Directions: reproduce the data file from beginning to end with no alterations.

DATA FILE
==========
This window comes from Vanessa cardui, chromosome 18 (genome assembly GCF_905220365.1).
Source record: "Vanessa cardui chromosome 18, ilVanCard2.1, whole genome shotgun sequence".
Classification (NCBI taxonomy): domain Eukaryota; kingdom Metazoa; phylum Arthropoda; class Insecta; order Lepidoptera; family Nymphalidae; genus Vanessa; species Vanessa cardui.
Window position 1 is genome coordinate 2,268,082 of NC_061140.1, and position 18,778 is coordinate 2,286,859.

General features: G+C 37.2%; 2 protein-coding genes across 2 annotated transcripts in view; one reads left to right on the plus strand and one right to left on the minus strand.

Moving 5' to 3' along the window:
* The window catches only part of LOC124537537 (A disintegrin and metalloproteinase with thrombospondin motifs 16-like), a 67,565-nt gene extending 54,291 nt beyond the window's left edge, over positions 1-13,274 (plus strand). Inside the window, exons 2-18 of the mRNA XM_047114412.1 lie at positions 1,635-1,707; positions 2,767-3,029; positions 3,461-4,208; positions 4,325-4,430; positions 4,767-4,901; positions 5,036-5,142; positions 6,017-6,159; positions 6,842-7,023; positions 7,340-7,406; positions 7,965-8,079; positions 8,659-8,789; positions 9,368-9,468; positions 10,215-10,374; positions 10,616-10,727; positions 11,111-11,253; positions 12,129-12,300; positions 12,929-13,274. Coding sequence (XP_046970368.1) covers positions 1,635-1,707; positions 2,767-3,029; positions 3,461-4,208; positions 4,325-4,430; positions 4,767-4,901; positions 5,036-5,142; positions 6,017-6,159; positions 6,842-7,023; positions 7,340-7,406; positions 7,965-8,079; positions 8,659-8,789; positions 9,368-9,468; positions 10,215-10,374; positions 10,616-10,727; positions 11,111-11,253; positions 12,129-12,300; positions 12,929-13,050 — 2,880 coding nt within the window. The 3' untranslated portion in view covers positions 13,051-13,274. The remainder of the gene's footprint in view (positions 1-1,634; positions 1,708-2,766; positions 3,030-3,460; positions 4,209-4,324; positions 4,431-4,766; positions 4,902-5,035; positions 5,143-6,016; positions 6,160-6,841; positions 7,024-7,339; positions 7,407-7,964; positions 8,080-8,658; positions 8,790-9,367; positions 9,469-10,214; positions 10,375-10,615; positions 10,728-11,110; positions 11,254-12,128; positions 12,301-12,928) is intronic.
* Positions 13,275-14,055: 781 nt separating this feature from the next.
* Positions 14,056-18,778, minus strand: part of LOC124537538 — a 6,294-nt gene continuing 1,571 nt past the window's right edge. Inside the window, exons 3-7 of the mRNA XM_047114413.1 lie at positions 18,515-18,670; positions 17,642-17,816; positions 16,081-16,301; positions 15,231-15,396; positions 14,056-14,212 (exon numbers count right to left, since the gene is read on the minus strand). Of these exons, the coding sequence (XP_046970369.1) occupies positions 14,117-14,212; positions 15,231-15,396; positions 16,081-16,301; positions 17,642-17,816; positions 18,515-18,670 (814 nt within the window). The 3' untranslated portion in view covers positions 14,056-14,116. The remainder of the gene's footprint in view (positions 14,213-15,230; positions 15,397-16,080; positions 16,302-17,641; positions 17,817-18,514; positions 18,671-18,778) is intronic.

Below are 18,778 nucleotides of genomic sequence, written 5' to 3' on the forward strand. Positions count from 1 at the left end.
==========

This window comes from Vanessa cardui, chromosome 18 (genome assembly GCF_905220365.1).
Source record: "Vanessa cardui chromosome 18, ilVanCard2.1, whole genome shotgun sequence".
Classification (NCBI taxonomy): domain Eukaryota; kingdom Metazoa; phylum Arthropoda; class Insecta; order Lepidoptera; family Nymphalidae; genus Vanessa; species Vanessa cardui.
Window position 1 is genome coordinate 2,268,082 of NC_061140.1, and position 18,778 is coordinate 2,286,859.

General features: G+C 37.2%; 2 protein-coding genes across 2 annotated transcripts in view; one reads left to right on the plus strand and one right to left on the minus strand.

Moving 5' to 3' along the window:
* The window catches only part of LOC124537537 (A disintegrin and metalloproteinase with thrombospondin motifs 16-like), a 67,565-nt gene extending 54,291 nt beyond the window's left edge, over positions 1-13,274 (plus strand). Inside the window, exons 2-18 of the mRNA XM_047114412.1 lie at positions 1,635-1,707; positions 2,767-3,029; positions 3,461-4,208; positions 4,325-4,430; positions 4,767-4,901; positions 5,036-5,142; positions 6,017-6,159; positions 6,842-7,023; positions 7,340-7,406; positions 7,965-8,079; positions 8,659-8,789; positions 9,368-9,468; positions 10,215-10,374; positions 10,616-10,727; positions 11,111-11,253; positions 12,129-12,300; positions 12,929-13,274. Coding sequence (XP_046970368.1) covers positions 1,635-1,707; positions 2,767-3,029; positions 3,461-4,208; positions 4,325-4,430; positions 4,767-4,901; positions 5,036-5,142; positions 6,017-6,159; positions 6,842-7,023; positions 7,340-7,406; positions 7,965-8,079; positions 8,659-8,789; positions 9,368-9,468; positions 10,215-10,374; positions 10,616-10,727; positions 11,111-11,253; positions 12,129-12,300; positions 12,929-13,050 — 2,880 coding nt within the window. The 3' untranslated portion in view covers positions 13,051-13,274. The remainder of the gene's footprint in view (positions 1-1,634; positions 1,708-2,766; positions 3,030-3,460; positions 4,209-4,324; positions 4,431-4,766; positions 4,902-5,035; positions 5,143-6,016; positions 6,160-6,841; positions 7,024-7,339; positions 7,407-7,964; positions 8,080-8,658; positions 8,790-9,367; positions 9,469-10,214; positions 10,375-10,615; positions 10,728-11,110; positions 11,254-12,128; positions 12,301-12,928) is intronic.
* Positions 13,275-14,055: 781 nt separating this feature from the next.
* Positions 14,056-18,778, minus strand: part of LOC124537538 — a 6,294-nt gene continuing 1,571 nt past the window's right edge. Inside the window, exons 3-7 of the mRNA XM_047114413.1 lie at positions 18,515-18,670; positions 17,642-17,816; positions 16,081-16,301; positions 15,231-15,396; positions 14,056-14,212 (exon numbers count right to left, since the gene is read on the minus strand). Of these exons, the coding sequence (XP_046970369.1) occupies positions 14,117-14,212; positions 15,231-15,396; positions 16,081-16,301; positions 17,642-17,816; positions 18,515-18,670 (814 nt within the window). The 3' untranslated portion in view covers positions 14,056-14,116. The remainder of the gene's footprint in view (positions 14,213-15,230; positions 15,397-16,080; positions 16,302-17,641; positions 17,817-18,514; positions 18,671-18,778) is intronic.

Below are 18,778 nucleotides of genomic sequence, written 5' to 3' on the forward strand. Positions count from 1 at the left end.